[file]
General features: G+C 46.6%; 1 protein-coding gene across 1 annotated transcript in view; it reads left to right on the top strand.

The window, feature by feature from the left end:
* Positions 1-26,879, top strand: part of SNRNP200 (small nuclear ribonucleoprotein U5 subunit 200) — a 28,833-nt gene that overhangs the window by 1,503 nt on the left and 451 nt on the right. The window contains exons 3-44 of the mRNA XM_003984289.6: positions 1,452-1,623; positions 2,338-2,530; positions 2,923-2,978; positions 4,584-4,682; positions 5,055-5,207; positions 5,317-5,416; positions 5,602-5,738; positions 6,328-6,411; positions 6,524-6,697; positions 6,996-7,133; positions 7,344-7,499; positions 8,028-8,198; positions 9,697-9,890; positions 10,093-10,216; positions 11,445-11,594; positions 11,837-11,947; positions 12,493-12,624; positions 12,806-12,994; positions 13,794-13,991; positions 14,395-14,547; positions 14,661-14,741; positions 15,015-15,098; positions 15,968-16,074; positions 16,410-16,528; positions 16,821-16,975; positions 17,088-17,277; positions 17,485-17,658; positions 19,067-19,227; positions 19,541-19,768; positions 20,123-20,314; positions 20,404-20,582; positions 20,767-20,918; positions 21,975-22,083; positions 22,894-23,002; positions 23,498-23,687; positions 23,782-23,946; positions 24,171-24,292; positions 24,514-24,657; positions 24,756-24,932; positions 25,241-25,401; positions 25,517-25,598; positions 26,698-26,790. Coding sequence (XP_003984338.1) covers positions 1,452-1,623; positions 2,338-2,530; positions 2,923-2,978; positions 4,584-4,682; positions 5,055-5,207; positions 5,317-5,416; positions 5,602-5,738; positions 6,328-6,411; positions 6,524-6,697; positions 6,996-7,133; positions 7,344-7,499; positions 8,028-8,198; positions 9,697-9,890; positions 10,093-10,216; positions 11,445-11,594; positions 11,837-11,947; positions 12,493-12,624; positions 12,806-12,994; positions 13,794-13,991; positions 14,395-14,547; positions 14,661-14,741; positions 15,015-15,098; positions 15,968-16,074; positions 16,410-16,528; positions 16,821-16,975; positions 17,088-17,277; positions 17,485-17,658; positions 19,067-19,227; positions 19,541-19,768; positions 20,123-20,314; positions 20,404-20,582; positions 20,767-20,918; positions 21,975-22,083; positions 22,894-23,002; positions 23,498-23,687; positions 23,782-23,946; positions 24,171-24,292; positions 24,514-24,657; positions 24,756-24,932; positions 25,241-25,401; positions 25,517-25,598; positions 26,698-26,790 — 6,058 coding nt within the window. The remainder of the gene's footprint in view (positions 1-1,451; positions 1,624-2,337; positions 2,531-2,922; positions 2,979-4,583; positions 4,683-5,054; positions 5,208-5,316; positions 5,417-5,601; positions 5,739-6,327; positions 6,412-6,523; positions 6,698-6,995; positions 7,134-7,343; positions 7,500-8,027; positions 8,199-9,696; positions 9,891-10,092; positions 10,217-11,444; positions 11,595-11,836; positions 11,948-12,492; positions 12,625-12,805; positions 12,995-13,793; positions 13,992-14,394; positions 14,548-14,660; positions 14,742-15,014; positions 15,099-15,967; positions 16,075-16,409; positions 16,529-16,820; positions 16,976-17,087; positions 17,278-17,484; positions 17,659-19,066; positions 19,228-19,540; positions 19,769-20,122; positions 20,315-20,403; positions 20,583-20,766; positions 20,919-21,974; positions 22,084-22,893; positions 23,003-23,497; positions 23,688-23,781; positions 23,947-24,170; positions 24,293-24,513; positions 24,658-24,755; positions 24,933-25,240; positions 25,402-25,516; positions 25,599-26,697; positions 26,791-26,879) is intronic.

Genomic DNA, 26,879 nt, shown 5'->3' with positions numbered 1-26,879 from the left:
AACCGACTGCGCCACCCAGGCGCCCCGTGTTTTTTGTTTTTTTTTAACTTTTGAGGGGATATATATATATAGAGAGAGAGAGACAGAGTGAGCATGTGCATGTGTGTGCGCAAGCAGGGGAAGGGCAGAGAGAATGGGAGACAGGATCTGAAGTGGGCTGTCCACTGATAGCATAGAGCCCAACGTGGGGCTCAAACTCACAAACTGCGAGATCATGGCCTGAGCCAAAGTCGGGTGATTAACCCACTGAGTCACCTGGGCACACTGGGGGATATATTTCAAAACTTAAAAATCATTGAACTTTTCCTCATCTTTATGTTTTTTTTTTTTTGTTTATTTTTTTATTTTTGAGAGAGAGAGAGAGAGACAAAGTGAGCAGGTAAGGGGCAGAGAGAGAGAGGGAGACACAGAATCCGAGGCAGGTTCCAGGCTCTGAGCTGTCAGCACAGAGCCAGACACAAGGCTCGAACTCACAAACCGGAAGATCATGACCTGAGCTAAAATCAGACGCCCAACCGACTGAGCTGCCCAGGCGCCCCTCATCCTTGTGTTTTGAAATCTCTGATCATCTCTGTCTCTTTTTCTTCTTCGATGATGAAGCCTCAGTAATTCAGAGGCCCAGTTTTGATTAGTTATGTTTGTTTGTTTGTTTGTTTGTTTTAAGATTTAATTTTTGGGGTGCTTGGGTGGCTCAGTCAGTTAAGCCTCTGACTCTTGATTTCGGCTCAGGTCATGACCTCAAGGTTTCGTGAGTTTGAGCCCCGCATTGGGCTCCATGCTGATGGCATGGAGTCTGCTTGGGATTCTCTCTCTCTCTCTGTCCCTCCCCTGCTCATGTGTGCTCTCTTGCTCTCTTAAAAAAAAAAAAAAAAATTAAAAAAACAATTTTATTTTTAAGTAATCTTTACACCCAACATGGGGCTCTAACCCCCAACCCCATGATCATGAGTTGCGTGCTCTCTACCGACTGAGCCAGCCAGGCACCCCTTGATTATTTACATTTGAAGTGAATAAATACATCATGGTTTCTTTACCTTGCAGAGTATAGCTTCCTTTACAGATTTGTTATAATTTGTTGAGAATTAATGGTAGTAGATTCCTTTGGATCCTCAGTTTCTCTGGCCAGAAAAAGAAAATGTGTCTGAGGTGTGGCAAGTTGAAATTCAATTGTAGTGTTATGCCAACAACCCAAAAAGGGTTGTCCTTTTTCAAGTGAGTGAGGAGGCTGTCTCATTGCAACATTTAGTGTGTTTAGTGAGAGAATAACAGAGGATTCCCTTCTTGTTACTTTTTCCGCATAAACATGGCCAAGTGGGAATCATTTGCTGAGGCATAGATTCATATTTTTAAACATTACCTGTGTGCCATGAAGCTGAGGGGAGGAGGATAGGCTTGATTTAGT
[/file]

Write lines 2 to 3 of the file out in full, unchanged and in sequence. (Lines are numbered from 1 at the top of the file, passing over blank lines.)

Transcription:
The window, feature by feature from the left end:
* Positions 1-26,879, top strand: part of SNRNP200 (small nuclear ribonucleoprotein U5 subunit 200) — a 28,833-nt gene that overhangs the window by 1,503 nt on the left and 451 nt on the right. The window contains exons 3-44 of the mRNA XM_003984289.6: positions 1,452-1,623; positions 2,338-2,530; positions 2,923-2,978; positions 4,584-4,682; positions 5,055-5,207; positions 5,317-5,416; positions 5,602-5,738; positions 6,328-6,411; positions 6,524-6,697; positions 6,996-7,133; positions 7,344-7,499; positions 8,028-8,198; positions 9,697-9,890; positions 10,093-10,216; positions 11,445-11,594; positions 11,837-11,947; positions 12,493-12,624; positions 12,806-12,994; positions 13,794-13,991; positions 14,395-14,547; positions 14,661-14,741; positions 15,015-15,098; positions 15,968-16,074; positions 16,410-16,528; positions 16,821-16,975; positions 17,088-17,277; positions 17,485-17,658; positions 19,067-19,227; positions 19,541-19,768; positions 20,123-20,314; positions 20,404-20,582; positions 20,767-20,918; positions 21,975-22,083; positions 22,894-23,002; positions 23,498-23,687; positions 23,782-23,946; positions 24,171-24,292; positions 24,514-24,657; positions 24,756-24,932; positions 25,241-25,401; positions 25,517-25,598; positions 26,698-26,790. Coding sequence (XP_003984338.1) covers positions 1,452-1,623; positions 2,338-2,530; positions 2,923-2,978; positions 4,584-4,682; positions 5,055-5,207; positions 5,317-5,416; positions 5,602-5,738; positions 6,328-6,411; positions 6,524-6,697; positions 6,996-7,133; positions 7,344-7,499; positions 8,028-8,198; positions 9,697-9,890; positions 10,093-10,216; positions 11,445-11,594; positions 11,837-11,947; positions 12,493-12,624; positions 12,806-12,994; positions 13,794-13,991; positions 14,395-14,547; positions 14,661-14,741; positions 15,015-15,098; positions 15,968-16,074; positions 16,410-16,528; positions 16,821-16,975; positions 17,088-17,277; positions 17,485-17,658; positions 19,067-19,227; positions 19,541-19,768; positions 20,123-20,314; positions 20,404-20,582; positions 20,767-20,918; positions 21,975-22,083; positions 22,894-23,002; positions 23,498-23,687; positions 23,782-23,946; positions 24,171-24,292; positions 24,514-24,657; positions 24,756-24,932; positions 25,241-25,401; positions 25,517-25,598; positions 26,698-26,790 — 6,058 coding nt within the window. The remainder of the gene's footprint in view (positions 1-1,451; positions 1,624-2,337; positions 2,531-2,922; positions 2,979-4,583; positions 4,683-5,054; positions 5,208-5,316; positions 5,417-5,601; positions 5,739-6,327; positions 6,412-6,523; positions 6,698-6,995; positions 7,134-7,343; positions 7,500-8,027; positions 8,199-9,696; positions 9,891-10,092; positions 10,217-11,444; positions 11,595-11,836; positions 11,948-12,492; positions 12,625-12,805; positions 12,995-13,793; positions 13,992-14,394; positions 14,548-14,660; positions 14,742-15,014; positions 15,099-15,967; positions 16,075-16,409; positions 16,529-16,820; positions 16,976-17,087; positions 17,278-17,484; positions 17,659-19,066; positions 19,228-19,540; positions 19,769-20,122; positions 20,315-20,403; positions 20,583-20,766; positions 20,919-21,974; positions 22,084-22,893; positions 23,003-23,497; positions 23,688-23,781; positions 23,947-24,170; positions 24,293-24,513; positions 24,658-24,755; positions 24,933-25,240; positions 25,402-25,516; positions 25,599-26,697; positions 26,791-26,879) is intronic.